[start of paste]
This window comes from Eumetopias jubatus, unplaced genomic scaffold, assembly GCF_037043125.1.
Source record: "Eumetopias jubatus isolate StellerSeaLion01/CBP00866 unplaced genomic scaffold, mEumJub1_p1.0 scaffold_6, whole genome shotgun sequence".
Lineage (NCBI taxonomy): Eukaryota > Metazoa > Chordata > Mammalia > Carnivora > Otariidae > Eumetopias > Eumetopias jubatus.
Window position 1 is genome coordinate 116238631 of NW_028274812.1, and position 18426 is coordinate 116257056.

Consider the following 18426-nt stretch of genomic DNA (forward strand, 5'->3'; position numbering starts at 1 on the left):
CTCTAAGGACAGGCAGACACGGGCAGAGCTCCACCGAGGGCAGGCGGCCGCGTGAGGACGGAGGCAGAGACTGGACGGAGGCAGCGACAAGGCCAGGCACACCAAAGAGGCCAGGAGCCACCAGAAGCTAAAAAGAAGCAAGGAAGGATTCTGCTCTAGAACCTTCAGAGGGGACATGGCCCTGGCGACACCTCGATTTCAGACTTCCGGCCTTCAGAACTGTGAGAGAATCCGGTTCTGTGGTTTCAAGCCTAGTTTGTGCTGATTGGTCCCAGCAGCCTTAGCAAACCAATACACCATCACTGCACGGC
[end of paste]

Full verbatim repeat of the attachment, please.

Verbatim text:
This window comes from Eumetopias jubatus, unplaced genomic scaffold, assembly GCF_037043125.1.
Source record: "Eumetopias jubatus isolate StellerSeaLion01/CBP00866 unplaced genomic scaffold, mEumJub1_p1.0 scaffold_6, whole genome shotgun sequence".
Lineage (NCBI taxonomy): Eukaryota > Metazoa > Chordata > Mammalia > Carnivora > Otariidae > Eumetopias > Eumetopias jubatus.
Window position 1 is genome coordinate 116238631 of NW_028274812.1, and position 18426 is coordinate 116257056.

Consider the following 18426-nt stretch of genomic DNA (forward strand, 5'->3'; position numbering starts at 1 on the left):
CTCTAAGGACAGGCAGACACGGGCAGAGCTCCACCGAGGGCAGGCGGCCGCGTGAGGACGGAGGCAGAGACTGGACGGAGGCAGCGACAAGGCCAGGCACACCAAAGAGGCCAGGAGCCACCAGAAGCTAAAAAGAAGCAAGGAAGGATTCTGCTCTAGAACCTTCAGAGGGGACATGGCCCTGGCGACACCTCGATTTCAGACTTCCGGCCTTCAGAACTGTGAGAGAATCCGGTTCTGTGGTTTCAAGCCTAGTTTGTGCTGATTGGTCCCAGCAGCCTTAGCAAACCAATACACCATCACTGCACGGC